Think the Maya Gods are dead and buried?

Think again.

What if they’re only sleeping?

In less than eight hours, seventeen-year-old Zack goes from California, the land of fun and sun, to the third world nation of Guatemala, where his life is changed forever. He expects to be bored, not tangle with murderers and artifact smugglers. He wants to go home, instead he’s swept into the world of Mayan myths and legends – a world that is his to claim if he only has the courage.

Interview with T.C. Southwell tomorrow

My new favorite fantasy author T.C. Southwell has 21 novels on Smashwords now. Her prolific dedication to writing inspires me. In her interview tomorrow, you'll learn more about the challenges she faced as an author in South Africa and how independent publishing is now helping her reach a world audience.

Are you an indie writer with some news? Contact me and I might be able to mention you here.

Read a great indie writer recently? Leave a comment and let others know about it.

Thursday, February 24, 2011

Enter drawing for an ebook giveaway plus groundhog video

February, although the shortest month, becomes rather wearisome in the Northern Hemisphere. Apparently the groundhog did not see his shadow and spring is coming early, but I think it more likely that the critter's eyes were crusted shut by snow and ice.

Stay cozy in your hole until the grass sprouts with your winter reading. Or,if your in the Southern Hemisphere, go to the beach and think about me and stop shaking your head at our groundhog obsessions. Visit Brave Luck Books (TM) where you can download my fantasy novel Union of Renegades for free and join my readers' list. When you join my email list you will be entered in a drawing for a free ebook.

The prize for February is Berserker by William Meikle, a Viking versus Yeti novel. Now there's an entertaining concept. Please see details and use the form at this page to enter:

Wednesday, February 23, 2011

To Read or Not To Read: Guest Post and Giveaway with Tracy Falbe

To Read or Not To Read: Guest Post and Giveaway with Tracy Falbe: "I have the pleasure of having Tracy Falbe here today. She is the author of several fantasy fiction novels including Union of Renegades..."

A happy thank you to Marcie at her popular book review blog To Read or Not To Read for publishing my article Heroes Need Help - My salute to the sidekick.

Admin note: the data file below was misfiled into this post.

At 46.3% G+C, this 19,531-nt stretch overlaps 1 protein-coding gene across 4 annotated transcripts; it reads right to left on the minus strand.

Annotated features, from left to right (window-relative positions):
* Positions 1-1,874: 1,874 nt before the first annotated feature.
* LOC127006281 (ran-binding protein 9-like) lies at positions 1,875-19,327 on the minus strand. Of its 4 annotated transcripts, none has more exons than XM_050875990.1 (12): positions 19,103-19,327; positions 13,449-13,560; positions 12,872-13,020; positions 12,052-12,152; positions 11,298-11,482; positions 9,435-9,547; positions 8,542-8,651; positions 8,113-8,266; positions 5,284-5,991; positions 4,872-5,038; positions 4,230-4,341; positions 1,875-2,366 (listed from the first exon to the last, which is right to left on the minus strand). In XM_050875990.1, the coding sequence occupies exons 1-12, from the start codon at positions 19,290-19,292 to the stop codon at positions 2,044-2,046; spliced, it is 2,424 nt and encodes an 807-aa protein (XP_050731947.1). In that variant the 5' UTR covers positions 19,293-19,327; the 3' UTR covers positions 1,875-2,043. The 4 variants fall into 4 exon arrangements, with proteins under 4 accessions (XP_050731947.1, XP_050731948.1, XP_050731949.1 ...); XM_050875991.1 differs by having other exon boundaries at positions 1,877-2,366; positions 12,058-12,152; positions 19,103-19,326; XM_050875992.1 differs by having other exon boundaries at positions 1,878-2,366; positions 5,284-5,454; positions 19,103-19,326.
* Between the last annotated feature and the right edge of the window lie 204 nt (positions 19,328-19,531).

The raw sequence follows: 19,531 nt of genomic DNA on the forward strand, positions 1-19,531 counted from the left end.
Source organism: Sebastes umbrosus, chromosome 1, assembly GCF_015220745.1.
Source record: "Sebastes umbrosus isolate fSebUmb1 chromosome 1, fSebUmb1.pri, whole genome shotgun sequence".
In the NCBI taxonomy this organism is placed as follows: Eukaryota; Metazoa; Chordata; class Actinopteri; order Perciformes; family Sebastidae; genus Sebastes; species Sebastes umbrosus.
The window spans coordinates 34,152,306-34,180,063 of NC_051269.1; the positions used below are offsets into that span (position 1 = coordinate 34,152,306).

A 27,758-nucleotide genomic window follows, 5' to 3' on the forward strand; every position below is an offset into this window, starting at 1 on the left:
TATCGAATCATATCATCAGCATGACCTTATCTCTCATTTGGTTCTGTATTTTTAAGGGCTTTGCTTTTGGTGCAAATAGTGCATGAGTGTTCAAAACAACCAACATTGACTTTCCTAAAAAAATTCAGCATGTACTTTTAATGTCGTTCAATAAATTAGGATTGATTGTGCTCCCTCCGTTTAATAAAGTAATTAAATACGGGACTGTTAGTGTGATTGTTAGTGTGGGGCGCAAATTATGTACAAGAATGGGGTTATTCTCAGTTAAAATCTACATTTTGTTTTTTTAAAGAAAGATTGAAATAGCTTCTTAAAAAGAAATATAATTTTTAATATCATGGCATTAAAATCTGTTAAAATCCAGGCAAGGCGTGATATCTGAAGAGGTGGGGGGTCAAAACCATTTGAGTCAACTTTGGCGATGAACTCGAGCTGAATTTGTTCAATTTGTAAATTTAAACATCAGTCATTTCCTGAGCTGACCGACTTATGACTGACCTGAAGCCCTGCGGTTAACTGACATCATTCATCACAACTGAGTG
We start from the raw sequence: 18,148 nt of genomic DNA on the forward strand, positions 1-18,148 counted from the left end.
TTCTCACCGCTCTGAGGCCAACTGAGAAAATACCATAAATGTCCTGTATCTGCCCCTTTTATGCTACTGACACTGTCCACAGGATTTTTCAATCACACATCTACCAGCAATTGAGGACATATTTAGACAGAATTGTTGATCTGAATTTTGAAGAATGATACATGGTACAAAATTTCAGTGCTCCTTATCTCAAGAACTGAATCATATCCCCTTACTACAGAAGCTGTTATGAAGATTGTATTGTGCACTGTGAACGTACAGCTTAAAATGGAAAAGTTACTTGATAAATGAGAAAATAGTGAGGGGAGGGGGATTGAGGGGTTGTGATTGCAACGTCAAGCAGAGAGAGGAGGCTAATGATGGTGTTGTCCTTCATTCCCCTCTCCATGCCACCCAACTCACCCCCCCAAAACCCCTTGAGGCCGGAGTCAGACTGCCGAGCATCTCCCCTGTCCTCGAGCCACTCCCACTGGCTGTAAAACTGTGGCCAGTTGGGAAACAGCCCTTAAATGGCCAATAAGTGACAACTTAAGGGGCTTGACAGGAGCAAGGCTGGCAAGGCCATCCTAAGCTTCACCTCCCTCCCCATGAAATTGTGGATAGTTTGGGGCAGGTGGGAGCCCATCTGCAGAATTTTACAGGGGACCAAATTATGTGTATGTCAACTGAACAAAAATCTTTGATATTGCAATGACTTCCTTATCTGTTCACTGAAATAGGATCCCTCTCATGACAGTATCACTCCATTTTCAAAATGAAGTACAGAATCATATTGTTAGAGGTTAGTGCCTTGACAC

From the article: I think in general the fictional hero represents daring and experimentation. The steadfast strength of the hero-friend is there to support and sometimes to save. The hero-friend wants to be part of the possibilities of the hero, and the hero-friend helps us share in the adventure.

Read the whole article at Marcie's blog and enter the giveaway drawing for a paperback copy of Union of Renegades.

Monday, February 21, 2011

Indie writer news

Historical Fantasy Short Story collection by Joseph Robert Lewis
The Tale of Asha, Volume 1: Death - Contains three short stories The Lotus Cave, The Fever Mist, and The Shining Scales. See more about these tales by Joseph Robert Lewis.

Growing Fantasy News Community at

I've been following Fantasy Faction on Twitter for a while, and it's really shaping up as an enjoyable and informative website for fantasy genre fans. Action in the forum is consistent with the regular addition of discussion questions and reviews. Also find new indie fantasy writers in the forum's book ads section.

Upcoming interview with South African fantasy author T.C. Southwell

Thanks to ebooks and worldwide distribution I recently discovered T.C. Southwell, who has agreed to an interview for Her Ladyship's Quest that I will be scheduling soon. Refer to my recent review of Demon Lord to see how much I appreciated reading this great fantasy author.

How's my blog tour going?

Over the weekend I was delighted to have two bloggers publish my guest posts.

Killing characters - a fantasy writer confesses her sins

The therapeutic meditative qualities of writing

What's your indie writer news?

Read something you liked by an independent author? Leave a comment and tell other people about it.

Are you an indie writer? Contact me with your news and it might get mentioned at Her Ladyship's Quest. Use the form on this page.

Friday, February 18, 2011

I'm going on tour - Here's where to read my great guest posts

Fantasy author Tracy Falbe on blog tour. (Not actually pictured, but model represents a reasonable representation of me, except I'd rather be stepping out of JEEP and wearing boots. Oh, and I'm not that tall, but the hair color is about right.)
Thanks to the bloggers at Author AdvenTours, I will be on a blog tour to promote my fantasy series The Rys Chronicles from February 19th through the 25th. Along with some basic features for Union of Renegades: The Rys Chronicles Book I, I have written some guest posts that other bloggers are kindly publishing for me. I developed some nice articles for this tour. They were hard to giveaway, but you're supposed to share the good stuff when you pimp on someone else's corner.

Here's the details:

Feb. 19, Killing characters - A fantasy writer confesses her sins - Guest post at Breakout Books

Feb. 20, The therapeutic meditative qualities of writing - Guest post at Jeff Ambrose's blog

Feb. 22, Featured at Kindle Geeks

Feb. 23, Featured at Book Chat

Feb. 23, Heroes need help - My salute to the sidekick - Guest post at To Read or Not to Read, plus paperback giveaway